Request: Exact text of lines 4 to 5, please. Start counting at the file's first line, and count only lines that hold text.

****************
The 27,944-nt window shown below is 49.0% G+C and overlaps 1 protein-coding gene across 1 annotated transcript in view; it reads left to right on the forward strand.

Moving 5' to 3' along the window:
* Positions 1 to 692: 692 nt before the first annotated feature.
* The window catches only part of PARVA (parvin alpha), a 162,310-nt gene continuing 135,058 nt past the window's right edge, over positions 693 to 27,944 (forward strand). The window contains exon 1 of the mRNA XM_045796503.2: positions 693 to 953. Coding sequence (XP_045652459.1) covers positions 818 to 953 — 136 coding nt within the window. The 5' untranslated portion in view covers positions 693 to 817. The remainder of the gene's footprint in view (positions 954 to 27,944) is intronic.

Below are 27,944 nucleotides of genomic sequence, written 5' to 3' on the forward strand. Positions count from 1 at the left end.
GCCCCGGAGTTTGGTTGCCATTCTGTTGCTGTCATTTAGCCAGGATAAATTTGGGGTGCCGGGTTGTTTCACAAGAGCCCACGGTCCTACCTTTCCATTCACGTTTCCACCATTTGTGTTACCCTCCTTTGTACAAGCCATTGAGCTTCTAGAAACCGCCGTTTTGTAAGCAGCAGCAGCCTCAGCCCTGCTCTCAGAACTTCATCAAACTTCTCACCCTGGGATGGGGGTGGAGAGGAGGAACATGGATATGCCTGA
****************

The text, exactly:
* The window catches only part of PARVA (parvin alpha), a 162,310-nt gene continuing 135,058 nt past the window's right edge, over positions 693 to 27,944 (forward strand). The window contains exon 1 of the mRNA XM_045796503.2: positions 693 to 953. Coding sequence (XP_045652459.1) covers positions 818 to 953 — 136 coding nt within the window. The 5' untranslated portion in view covers positions 693 to 817. The remainder of the gene's footprint in view (positions 954 to 27,944) is intronic.

Below are 27,944 nucleotides of genomic sequence, written 5' to 3' on the forward strand. Positions count from 1 at the left end.